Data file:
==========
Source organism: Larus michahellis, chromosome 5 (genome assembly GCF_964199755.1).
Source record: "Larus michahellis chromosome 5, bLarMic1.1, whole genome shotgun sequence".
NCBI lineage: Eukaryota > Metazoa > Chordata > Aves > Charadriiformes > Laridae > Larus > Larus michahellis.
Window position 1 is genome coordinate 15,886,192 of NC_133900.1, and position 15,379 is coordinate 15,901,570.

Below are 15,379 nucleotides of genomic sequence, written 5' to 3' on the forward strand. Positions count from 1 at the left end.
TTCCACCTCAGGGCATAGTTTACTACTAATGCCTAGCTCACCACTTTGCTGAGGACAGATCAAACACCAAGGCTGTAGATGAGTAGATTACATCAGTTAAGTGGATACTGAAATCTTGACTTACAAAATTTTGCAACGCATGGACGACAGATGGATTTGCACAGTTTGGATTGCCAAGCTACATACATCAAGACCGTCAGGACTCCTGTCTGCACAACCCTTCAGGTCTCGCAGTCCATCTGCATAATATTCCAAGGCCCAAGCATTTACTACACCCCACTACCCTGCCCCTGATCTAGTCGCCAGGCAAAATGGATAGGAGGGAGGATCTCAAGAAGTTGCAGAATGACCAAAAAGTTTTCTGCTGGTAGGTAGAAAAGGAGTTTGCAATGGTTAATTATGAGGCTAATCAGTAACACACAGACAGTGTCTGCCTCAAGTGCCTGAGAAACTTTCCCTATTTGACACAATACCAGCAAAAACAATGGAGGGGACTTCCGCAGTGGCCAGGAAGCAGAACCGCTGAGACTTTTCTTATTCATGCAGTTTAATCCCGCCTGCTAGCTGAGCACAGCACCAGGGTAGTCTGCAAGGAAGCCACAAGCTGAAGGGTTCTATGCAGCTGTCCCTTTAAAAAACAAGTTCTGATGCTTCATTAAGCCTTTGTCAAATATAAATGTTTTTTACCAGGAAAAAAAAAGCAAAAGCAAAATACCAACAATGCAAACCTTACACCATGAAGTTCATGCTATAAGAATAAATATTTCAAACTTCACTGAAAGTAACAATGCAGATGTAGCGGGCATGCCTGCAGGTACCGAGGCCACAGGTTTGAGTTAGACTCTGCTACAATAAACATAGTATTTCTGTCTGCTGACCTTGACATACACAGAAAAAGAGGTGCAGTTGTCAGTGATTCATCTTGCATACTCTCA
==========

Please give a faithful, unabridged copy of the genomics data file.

Source organism: Larus michahellis, chromosome 5 (genome assembly GCF_964199755.1).
Source record: "Larus michahellis chromosome 5, bLarMic1.1, whole genome shotgun sequence".
NCBI lineage: Eukaryota > Metazoa > Chordata > Aves > Charadriiformes > Laridae > Larus > Larus michahellis.
Window position 1 is genome coordinate 15,886,192 of NC_133900.1, and position 15,379 is coordinate 15,901,570.

Below are 15,379 nucleotides of genomic sequence, written 5' to 3' on the forward strand. Positions count from 1 at the left end.
TTCCACCTCAGGGCATAGTTTACTACTAATGCCTAGCTCACCACTTTGCTGAGGACAGATCAAACACCAAGGCTGTAGATGAGTAGATTACATCAGTTAAGTGGATACTGAAATCTTGACTTACAAAATTTTGCAACGCATGGACGACAGATGGATTTGCACAGTTTGGATTGCCAAGCTACATACATCAAGACCGTCAGGACTCCTGTCTGCACAACCCTTCAGGTCTCGCAGTCCATCTGCATAATATTCCAAGGCCCAAGCATTTACTACACCCCACTACCCTGCCCCTGATCTAGTCGCCAGGCAAAATGGATAGGAGGGAGGATCTCAAGAAGTTGCAGAATGACCAAAAAGTTTTCTGCTGGTAGGTAGAAAAGGAGTTTGCAATGGTTAATTATGAGGCTAATCAGTAACACACAGACAGTGTCTGCCTCAAGTGCCTGAGAAACTTTCCCTATTTGACACAATACCAGCAAAAACAATGGAGGGGACTTCCGCAGTGGCCAGGAAGCAGAACCGCTGAGACTTTTCTTATTCATGCAGTTTAATCCCGCCTGCTAGCTGAGCACAGCACCAGGGTAGTCTGCAAGGAAGCCACAAGCTGAAGGGTTCTATGCAGCTGTCCCTTTAAAAAACAAGTTCTGATGCTTCATTAAGCCTTTGTCAAATATAAATGTTTTTTACCAGGAAAAAAAAAGCAAAAGCAAAATACCAACAATGCAAACCTTACACCATGAAGTTCATGCTATAAGAATAAATATTTCAAACTTCACTGAAAGTAACAATGCAGATGTAGCGGGCATGCCTGCAGGTACCGAGGCCACAGGTTTGAGTTAGACTCTGCTACAATAAACATAGTATTTCTGTCTGCTGACCTTGACATACACAGAAAAAGAGGTGCAGTTGTCAGTGATTCATCTTGCATACTCTCA